Anderson condemns Russia’s “Yarovaya” law


OTTAWA, ON – David Anderson, Member of Parliament for Cypress Hills-Grasslands and Official Opposition Critic for International Human Rights and Religious Freedom, has condemned new laws in Russia that significantly restrict freedom of religion or belief and threaten the human rights of missionaries and religious minorities.

“Effective today, Russia has taken new steps to restrict freedom of religion under the guise of combating ‘extremism’,” said Anderson. “These draconian laws are symptomatic of a government that has greatly overstepped its authority to protect its citizens.”

Known as the “Yarovaya” law, the legislation was signed by Russian President Vladimir Putin on July 7th and came into force today. The law effectively redefines “missionary activities” – religious practices performed outside of a state-approved religious site – as “extremism”, even to the point of restricting people’s ability to invite others to their home. Those who are found to be engaging in any religious activity including preaching, proselytizing, prayer, and the distribution of religious materials outside of government-approved religious sites can now face fines and terms of imprisonment.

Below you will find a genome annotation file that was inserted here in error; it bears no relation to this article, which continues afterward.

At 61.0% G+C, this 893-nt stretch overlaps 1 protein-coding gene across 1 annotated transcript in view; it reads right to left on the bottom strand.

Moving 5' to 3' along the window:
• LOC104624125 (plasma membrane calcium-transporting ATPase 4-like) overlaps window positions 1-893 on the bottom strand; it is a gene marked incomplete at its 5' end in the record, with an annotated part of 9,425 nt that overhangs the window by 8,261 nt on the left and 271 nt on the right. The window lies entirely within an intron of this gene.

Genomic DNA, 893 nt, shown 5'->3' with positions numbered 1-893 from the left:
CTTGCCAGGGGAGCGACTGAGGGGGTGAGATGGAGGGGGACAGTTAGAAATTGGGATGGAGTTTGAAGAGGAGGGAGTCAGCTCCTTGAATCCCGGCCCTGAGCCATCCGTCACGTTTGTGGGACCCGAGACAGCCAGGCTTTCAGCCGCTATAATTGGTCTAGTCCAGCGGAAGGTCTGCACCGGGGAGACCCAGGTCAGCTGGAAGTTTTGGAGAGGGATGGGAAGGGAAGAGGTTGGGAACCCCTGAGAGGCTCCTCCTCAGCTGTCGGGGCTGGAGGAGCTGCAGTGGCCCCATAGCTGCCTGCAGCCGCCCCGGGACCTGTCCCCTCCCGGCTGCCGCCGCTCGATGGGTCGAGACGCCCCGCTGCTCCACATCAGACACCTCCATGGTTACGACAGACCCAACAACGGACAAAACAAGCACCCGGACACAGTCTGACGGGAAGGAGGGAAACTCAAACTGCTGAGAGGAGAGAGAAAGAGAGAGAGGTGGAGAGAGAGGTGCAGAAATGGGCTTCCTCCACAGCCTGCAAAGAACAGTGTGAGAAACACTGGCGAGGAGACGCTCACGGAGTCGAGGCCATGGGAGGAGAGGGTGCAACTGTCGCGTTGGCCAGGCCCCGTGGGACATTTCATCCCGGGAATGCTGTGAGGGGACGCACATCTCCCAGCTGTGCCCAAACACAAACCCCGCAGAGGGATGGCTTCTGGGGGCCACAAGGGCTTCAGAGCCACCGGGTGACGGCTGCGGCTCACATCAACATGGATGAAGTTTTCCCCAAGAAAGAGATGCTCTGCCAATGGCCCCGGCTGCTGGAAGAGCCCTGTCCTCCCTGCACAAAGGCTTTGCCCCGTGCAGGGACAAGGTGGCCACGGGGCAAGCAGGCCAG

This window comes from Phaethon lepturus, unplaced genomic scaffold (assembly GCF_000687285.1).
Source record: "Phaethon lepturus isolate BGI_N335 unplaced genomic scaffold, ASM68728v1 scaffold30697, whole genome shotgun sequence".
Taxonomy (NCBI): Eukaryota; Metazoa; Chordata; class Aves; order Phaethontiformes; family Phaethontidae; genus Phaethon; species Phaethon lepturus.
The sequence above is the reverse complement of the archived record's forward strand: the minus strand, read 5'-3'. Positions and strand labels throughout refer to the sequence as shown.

Anderson noted that international organizations will also face further obstacles to their work. The new law requires missionaries to prove that they have been invited to Russia by a state-approved religious institution. Once in the country, their work is restricted. Individual perpetrators of the law will face a fine of $1,000 and deportation. Organizations will face much larger fines of almost $20,000.

“Millions of Russian citizens and international missionaries, with no connection whatsoever to terrorism, have been unfairly affected by these overreaching laws,” continued Anderson. “The open and peaceful practice of one’s religion is a fundamental right that has been increasingly infringed upon by world leaders in the name of ‘public order.’ I am saddened to see that President Putin has chosen to follow their lead and restrict the rights of all religious minorities in Russia.”

“All people should be allowed to practice and share their faith without fear of massive fines and jail time,” concluded Anderson. “We call on the Russian regime to drastically amend or repeal these restrictive laws in order to bring them into line with international human rights standards.”

– 30 –